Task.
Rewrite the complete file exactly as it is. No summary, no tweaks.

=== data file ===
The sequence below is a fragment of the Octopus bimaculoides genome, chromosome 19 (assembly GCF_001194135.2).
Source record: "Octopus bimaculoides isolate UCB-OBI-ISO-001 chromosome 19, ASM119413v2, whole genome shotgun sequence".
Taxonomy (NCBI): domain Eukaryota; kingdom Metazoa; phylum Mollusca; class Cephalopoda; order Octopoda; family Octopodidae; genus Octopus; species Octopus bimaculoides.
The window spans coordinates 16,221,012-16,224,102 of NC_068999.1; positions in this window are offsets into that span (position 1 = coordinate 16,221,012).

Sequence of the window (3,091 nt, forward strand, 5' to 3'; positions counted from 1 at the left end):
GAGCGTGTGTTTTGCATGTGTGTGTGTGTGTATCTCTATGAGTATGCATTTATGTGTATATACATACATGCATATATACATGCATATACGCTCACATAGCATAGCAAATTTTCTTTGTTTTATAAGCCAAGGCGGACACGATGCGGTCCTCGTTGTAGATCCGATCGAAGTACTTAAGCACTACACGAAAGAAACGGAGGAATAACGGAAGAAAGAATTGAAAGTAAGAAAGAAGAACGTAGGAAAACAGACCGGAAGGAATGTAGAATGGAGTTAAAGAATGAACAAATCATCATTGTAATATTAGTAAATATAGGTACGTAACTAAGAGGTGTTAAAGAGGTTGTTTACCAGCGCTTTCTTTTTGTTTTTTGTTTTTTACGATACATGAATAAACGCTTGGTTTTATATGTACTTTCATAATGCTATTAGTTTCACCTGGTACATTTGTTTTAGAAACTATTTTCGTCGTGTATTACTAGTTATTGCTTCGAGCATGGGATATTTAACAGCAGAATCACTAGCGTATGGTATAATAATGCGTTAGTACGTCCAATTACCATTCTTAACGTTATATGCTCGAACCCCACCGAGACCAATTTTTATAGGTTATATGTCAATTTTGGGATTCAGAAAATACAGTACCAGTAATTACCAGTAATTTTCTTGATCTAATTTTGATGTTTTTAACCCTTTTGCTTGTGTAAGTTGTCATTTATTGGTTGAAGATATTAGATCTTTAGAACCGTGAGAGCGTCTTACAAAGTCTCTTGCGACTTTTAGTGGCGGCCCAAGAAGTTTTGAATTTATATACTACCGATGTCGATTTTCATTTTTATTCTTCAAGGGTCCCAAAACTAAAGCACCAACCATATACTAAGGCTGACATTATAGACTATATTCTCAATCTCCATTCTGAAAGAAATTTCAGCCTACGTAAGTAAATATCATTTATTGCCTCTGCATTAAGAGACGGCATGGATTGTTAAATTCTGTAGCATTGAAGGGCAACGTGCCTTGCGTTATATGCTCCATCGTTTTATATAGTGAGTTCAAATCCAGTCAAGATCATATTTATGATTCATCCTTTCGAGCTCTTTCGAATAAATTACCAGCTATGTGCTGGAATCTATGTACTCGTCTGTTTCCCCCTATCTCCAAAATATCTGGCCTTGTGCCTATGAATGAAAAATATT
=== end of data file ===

The sequence below is a fragment of the Octopus bimaculoides genome, chromosome 19 (assembly GCF_001194135.2).
Source record: "Octopus bimaculoides isolate UCB-OBI-ISO-001 chromosome 19, ASM119413v2, whole genome shotgun sequence".
Taxonomy (NCBI): domain Eukaryota; kingdom Metazoa; phylum Mollusca; class Cephalopoda; order Octopoda; family Octopodidae; genus Octopus; species Octopus bimaculoides.
The window spans coordinates 16,221,012-16,224,102 of NC_068999.1; positions in this window are offsets into that span (position 1 = coordinate 16,221,012).

Sequence of the window (3,091 nt, forward strand, 5' to 3'; positions counted from 1 at the left end):
GAGCGTGTGTTTTGCATGTGTGTGTGTGTGTATCTCTATGAGTATGCATTTATGTGTATATACATACATGCATATATACATGCATATACGCTCACATAGCATAGCAAATTTTCTTTGTTTTATAAGCCAAGGCGGACACGATGCGGTCCTCGTTGTAGATCCGATCGAAGTACTTAAGCACTACACGAAAGAAACGGAGGAATAACGGAAGAAAGAATTGAAAGTAAGAAAGAAGAACGTAGGAAAACAGACCGGAAGGAATGTAGAATGGAGTTAAAGAATGAACAAATCATCATTGTAATATTAGTAAATATAGGTACGTAACTAAGAGGTGTTAAAGAGGTTGTTTACCAGCGCTTTCTTTTTGTTTTTTGTTTTTTACGATACATGAATAAACGCTTGGTTTTATATGTACTTTCATAATGCTATTAGTTTCACCTGGTACATTTGTTTTAGAAACTATTTTCGTCGTGTATTACTAGTTATTGCTTCGAGCATGGGATATTTAACAGCAGAATCACTAGCGTATGGTATAATAATGCGTTAGTACGTCCAATTACCATTCTTAACGTTATATGCTCGAACCCCACCGAGACCAATTTTTATAGGTTATATGTCAATTTTGGGATTCAGAAAATACAGTACCAGTAATTACCAGTAATTTTCTTGATCTAATTTTGATGTTTTTAACCCTTTTGCTTGTGTAAGTTGTCATTTATTGGTTGAAGATATTAGATCTTTAGAACCGTGAGAGCGTCTTACAAAGTCTCTTGCGACTTTTAGTGGCGGCCCAAGAAGTTTTGAATTTATATACTACCGATGTCGATTTTCATTTTTATTCTTCAAGGGTCCCAAAACTAAAGCACCAACCATATACTAAGGCTGACATTATAGACTATATTCTCAATCTCCATTCTGAAAGAAATTTCAGCCTACGTAAGTAAATATCATTTATTGCCTCTGCATTAAGAGACGGCATGGATTGTTAAATTCTGTAGCATTGAAGGGCAACGTGCCTTGCGTTATATGCTCCATCGTTTTATATAGTGAGTTCAAATCCAGTCAAGATCATATTTATGATTCATCCTTTCGAGCTCTTTCGAATAAATTACCAGCTATGTGCTGGAATCTATGTACTCGTCTGTTTCCCCCTATCTCCAAAATATCTGGCCTTGTGCCTATGAATGAAAAATATT